Politics aside, seeing a woman — let alone a Black female and a person of South Asian descent — sworn in as the United States’ vice president marked a monstrous step in the right direction for Americans.
The inauguration of the nation’s 49th vice president was an earth-shattering — and glass-shattering — moment. Kamala Harris confidently took her oath 232 years after the first of 48 consecutive male vice presidents (John Adams) did the same.
For so long (far too long), the closest a woman could get to assuming some of the nation’s highest political offices would be to marry a man who was destined to ascend to presidency or vice presidency. Not anymore.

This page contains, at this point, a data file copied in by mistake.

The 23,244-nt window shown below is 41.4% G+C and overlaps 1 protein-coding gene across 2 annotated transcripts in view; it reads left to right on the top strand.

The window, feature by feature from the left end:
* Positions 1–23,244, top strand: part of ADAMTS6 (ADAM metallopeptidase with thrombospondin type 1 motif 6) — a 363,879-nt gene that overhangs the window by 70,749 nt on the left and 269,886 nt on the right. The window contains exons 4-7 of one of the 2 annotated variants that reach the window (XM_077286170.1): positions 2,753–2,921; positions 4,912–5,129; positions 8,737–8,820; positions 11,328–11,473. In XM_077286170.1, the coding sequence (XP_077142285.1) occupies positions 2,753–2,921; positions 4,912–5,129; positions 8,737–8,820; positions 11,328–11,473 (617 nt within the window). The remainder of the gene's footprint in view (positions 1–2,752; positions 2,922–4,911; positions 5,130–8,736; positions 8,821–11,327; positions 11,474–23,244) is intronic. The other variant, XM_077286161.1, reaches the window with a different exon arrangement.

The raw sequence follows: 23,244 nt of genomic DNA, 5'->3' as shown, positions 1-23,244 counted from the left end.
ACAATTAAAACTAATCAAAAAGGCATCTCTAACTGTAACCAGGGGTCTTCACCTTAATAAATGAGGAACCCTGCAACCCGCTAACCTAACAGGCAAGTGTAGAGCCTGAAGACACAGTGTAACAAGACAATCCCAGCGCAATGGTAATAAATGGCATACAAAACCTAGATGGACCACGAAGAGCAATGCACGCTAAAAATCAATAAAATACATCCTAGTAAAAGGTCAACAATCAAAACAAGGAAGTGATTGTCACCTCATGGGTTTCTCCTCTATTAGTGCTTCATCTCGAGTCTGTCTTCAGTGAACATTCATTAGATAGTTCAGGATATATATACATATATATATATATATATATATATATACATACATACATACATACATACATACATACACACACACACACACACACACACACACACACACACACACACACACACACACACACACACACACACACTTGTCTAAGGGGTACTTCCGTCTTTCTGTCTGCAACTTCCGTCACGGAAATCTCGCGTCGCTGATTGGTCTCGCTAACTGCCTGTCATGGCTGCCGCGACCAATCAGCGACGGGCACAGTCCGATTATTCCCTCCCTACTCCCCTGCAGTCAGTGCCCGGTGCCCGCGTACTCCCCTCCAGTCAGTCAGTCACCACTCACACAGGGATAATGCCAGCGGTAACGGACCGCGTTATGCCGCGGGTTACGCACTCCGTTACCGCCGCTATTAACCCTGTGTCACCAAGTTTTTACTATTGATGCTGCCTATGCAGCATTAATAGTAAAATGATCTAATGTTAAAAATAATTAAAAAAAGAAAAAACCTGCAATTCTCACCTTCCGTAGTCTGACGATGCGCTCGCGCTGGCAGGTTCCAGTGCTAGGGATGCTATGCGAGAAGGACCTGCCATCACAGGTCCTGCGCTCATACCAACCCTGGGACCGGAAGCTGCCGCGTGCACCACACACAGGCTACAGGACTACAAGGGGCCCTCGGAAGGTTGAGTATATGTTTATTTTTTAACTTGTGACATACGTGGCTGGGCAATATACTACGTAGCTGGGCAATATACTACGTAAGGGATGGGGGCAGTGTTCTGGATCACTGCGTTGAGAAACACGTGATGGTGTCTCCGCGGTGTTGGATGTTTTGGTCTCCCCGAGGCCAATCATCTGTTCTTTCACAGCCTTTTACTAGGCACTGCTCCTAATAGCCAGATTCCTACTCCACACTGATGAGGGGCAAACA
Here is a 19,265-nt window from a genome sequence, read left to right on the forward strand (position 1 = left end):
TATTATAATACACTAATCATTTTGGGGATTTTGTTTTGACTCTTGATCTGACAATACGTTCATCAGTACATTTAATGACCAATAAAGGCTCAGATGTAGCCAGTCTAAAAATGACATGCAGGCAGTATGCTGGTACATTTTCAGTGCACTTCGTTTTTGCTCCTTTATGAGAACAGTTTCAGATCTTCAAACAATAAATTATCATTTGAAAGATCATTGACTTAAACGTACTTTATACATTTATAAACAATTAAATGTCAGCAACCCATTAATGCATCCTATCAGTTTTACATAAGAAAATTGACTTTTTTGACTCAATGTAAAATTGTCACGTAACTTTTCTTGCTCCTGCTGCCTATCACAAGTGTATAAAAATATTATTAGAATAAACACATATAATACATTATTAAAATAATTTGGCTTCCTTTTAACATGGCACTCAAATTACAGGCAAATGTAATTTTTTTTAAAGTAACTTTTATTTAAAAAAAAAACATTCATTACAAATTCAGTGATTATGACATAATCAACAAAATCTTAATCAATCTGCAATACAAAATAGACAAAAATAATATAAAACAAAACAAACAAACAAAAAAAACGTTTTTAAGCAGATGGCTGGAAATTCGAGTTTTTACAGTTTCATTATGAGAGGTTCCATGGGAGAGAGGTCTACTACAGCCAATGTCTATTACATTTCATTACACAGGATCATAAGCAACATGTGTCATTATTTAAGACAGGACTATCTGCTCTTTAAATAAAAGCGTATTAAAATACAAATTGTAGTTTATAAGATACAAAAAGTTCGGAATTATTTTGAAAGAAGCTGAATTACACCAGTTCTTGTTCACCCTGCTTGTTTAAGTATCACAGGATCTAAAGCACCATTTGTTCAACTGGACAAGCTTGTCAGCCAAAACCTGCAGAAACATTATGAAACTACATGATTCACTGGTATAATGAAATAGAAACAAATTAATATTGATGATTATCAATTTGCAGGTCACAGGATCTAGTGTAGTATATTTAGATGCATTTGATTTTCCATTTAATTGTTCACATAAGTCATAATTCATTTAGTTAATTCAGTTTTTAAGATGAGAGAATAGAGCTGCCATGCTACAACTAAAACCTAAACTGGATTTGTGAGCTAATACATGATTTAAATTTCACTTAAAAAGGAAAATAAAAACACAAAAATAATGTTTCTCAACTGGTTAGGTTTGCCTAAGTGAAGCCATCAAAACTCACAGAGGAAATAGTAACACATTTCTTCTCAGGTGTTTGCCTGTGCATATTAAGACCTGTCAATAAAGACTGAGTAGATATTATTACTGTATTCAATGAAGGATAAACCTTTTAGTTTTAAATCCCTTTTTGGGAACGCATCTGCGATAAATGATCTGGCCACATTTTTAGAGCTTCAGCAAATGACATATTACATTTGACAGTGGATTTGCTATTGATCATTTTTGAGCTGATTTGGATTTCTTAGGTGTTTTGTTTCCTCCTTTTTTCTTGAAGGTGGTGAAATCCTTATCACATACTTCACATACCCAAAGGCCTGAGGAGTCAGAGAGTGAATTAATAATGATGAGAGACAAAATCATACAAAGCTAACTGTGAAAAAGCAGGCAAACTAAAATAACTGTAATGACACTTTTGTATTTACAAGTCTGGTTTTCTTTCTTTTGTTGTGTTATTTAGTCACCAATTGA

Jan. 20, 2021, was an empowering day for American women.
Strong, influential women have played key roles but did so in the shadows for centuries, dating back to 1789, when Abigail Adams was the first “second lady.”
Harris, 56, is in a prominent, pressure-packed position. She’s far from a “second lady.” She’s “second in command,” as Lateefah Simon, a civil rights advocate, said. “You will now have a Black woman who will walk into the White House not as a guest but as a second in command of the free world,” Simon said.
She started off her term with a quite presidential gesture as she and her husband, Doug Emhoff, escorted former VP Mike Pence and his wife, Karen, out of the Capitol.
Just 12 years ago, the country saw Barack Obama become the first Black president. On Wednesday, Harris made history.
Perhaps new president Joe Biden said it best: “Don’t tell me things can’t change.”